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What history has taught us about buying the dip - Once in a decade entry opportunity

The first six months of 2022 might not have looked the most promising for investing in the stock market and have left many investors worried. However, it is important to remember that all hope has not been lost, and there is a silver lining we must notice.

Geopolitical and economic factors like the Ukraine-Russia war, aggressive interest rate hikes in the US, and high inflation rates have disrupted the market. As a result of these factors, panic selling, economic bubbles, and speculation amongst buyers and investors have caused stock market dips.

History has taught us that stock market crashes tend to occur amid the fallout of an economic crisis or due to major catastrophic events. Let’s look at some significant past market crashes and how the market has performed following the crash. This history lesson will serve as a guiding light for investors today.

Sept 2001 after the 9/11 attack

On September 11, 2001, the opening of the New York Stock Exchange (NYSE) was delayed following the first plane crash, and trading for the day was canceled after the second plane crashed into the World Trade Center’s North and South Towers, respectively. NASDAQ also canceled trading, and stock exchanges across the globe were closed for fear of further terrorist attacks. The NYSE remained closed until the following Monday.

Currency trading continued resulting in the United States dollar falling drastically against the British pound, Euro, and the Japanese Yen. The European stock markets and several other global stock markets also plunged to new lows. The first week of trading following the 9/11 attacks saw the S&P fall by more than 14%, whereas gold and oil prices spiked upwards.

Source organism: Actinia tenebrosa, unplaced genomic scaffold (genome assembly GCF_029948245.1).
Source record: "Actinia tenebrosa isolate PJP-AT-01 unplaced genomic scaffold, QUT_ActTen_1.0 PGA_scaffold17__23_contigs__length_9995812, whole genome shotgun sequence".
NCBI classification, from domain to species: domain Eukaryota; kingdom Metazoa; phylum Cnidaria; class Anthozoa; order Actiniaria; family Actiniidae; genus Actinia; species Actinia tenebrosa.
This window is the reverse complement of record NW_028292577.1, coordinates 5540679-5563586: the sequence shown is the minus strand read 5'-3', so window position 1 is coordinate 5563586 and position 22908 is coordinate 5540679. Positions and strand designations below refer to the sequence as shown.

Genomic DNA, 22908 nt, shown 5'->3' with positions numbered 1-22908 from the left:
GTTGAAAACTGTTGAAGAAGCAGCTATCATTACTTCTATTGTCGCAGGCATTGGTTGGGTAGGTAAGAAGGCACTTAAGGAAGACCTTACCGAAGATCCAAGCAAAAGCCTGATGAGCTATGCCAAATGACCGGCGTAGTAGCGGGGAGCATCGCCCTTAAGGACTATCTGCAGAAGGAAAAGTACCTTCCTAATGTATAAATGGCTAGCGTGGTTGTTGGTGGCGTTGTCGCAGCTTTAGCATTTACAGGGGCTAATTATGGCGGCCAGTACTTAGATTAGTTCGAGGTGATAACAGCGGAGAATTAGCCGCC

However, as you can see from the graph below, the Dow Jones Industrial Average dropped once more following a brief spike following the 9/11 attacks and then continued to gradually recover from the drastic plunge that it endured as a result of the attacks.

Lehman bros 2009

The Federal National Mortgage Association (also known as the FNMA or Fannie Mae) attempted to make home loans more accessible to citizens in the United States, who had low credit ratings and less money to spend on down payments than what was typically required by lenders.

This led to the rise of subprime buyers, who were offered mortgages with payment terms like high-interest rates and variable payment schedules. This led to explosive growth in mortgage originations and home sales. Companies used this opportunity to capitalize on the surging housing economy by heavily indebting themselves.

The Lehman Brothers were one of the first firms on Wall Street to move into the mortgage business. By 2008, Lehman had transformed into a real estate hedge fund disguised as an investment banking firm. They had assets worth $680 billion but only $22.5 billion of firm capital. Lehman Brothers flourished by borrowing significant amounts to fund its investing, in a process known as leveraging or gearing.

In 2008, Lehman faced unprecedented losses due to the continuing subprime mortgage crisis. They had to file for